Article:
Quartz is a mineral composed of silicon and oxygen that can have large or small crystals. The microcrystalline quartzes have crystals too small to be seen without magnification. Chalcedony is a microcrystalline quartz. Agate and jasper are both varieties of Chalcedony.
Like all quartz, Chalcedony is a hard mineral. On the Mohs scale of 1 to 10 ( 10 being Diamond ) it has a hardness of 7. Chalcedony occurs in a wide range of colors. The most popular are the blues and greens but it can also be found in white to black, yellow, brown, peach and orange, with or without bands or patterns.
The primary difference between agate and jasper is whether or not you can see light through them. Agate is a translucent to semitransparent. Agate is generally banded or has inclusions that look like moss or feathers.
Agates form in areas of volcanic activity where waters flow through open veins and cavities in the rock. When the water has a high concentration of dissolved silica, it can crystallize to form quartz.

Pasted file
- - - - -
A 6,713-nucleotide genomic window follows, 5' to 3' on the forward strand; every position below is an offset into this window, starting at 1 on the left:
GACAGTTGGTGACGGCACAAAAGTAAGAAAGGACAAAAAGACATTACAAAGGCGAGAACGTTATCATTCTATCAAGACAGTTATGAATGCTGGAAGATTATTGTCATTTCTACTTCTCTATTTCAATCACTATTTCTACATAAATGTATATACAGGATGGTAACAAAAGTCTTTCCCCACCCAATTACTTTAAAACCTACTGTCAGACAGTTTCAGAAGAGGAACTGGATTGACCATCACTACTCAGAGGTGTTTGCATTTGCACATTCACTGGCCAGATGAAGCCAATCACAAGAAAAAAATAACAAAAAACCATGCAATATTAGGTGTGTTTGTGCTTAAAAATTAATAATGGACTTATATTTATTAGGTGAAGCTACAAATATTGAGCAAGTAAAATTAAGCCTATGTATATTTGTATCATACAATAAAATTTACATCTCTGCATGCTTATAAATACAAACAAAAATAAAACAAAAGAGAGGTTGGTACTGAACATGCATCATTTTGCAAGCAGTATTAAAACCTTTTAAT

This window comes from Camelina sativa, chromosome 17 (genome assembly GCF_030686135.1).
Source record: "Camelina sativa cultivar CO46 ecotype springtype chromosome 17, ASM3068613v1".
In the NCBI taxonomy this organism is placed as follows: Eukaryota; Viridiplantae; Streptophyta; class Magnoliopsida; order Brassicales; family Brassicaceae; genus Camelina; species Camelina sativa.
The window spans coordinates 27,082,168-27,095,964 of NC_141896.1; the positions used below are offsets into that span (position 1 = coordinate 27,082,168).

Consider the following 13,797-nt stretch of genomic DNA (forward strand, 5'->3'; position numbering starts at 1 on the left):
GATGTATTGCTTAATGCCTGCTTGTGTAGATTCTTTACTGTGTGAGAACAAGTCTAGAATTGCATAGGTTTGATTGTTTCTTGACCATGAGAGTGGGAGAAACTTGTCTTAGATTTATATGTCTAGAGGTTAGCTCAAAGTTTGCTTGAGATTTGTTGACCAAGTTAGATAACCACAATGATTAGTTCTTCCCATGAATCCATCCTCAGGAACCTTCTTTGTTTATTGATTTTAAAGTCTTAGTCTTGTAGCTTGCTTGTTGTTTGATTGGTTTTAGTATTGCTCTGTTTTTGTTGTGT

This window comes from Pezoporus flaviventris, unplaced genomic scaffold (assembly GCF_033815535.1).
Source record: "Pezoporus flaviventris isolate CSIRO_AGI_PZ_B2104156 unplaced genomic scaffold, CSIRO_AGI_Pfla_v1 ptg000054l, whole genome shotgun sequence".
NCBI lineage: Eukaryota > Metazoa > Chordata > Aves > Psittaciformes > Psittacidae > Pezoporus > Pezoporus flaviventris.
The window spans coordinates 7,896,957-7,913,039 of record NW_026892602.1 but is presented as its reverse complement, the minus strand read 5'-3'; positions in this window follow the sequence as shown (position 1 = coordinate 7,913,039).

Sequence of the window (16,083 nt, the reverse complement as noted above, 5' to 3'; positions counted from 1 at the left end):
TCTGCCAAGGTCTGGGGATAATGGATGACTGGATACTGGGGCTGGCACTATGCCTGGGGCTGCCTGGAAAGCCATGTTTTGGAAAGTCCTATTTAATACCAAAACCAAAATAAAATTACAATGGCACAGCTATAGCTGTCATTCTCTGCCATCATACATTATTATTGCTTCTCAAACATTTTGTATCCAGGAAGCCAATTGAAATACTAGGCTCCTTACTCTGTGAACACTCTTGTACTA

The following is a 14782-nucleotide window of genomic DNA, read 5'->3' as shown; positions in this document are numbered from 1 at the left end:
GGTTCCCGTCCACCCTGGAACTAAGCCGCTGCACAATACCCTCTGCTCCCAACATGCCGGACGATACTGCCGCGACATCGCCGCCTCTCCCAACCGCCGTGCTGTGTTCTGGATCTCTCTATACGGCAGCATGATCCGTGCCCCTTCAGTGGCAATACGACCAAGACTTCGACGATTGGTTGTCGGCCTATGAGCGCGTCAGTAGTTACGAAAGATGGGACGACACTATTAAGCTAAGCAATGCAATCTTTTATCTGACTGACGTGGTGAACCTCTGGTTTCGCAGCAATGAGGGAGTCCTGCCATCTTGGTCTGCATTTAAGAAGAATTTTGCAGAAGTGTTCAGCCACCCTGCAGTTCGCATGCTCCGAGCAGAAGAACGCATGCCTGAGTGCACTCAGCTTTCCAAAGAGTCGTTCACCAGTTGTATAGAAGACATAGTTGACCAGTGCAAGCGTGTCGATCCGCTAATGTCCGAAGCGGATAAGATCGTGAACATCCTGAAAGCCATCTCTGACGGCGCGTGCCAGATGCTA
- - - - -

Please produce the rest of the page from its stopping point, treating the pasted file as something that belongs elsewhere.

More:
Impurities in the water can alter the the color or produce banding, plumes or moss that are often seen in translucent agate.
Jasper is an opaque form of chalcedony. Jasper contains enough impurities and other material that light and images cannot be seen through a thin slice.
Commonly, Jaspers form when soft sediments are deposited in large shallow beds and,with Jaspers, the silica solution acts more like a cement to bind these materials together. Jaspers are also formed when volcanic ash is cemented by the silica solution.
On the left, Blue Chalcedony, on the right top-to-bottom Blue Lace Agate and Leopard skin Jasper.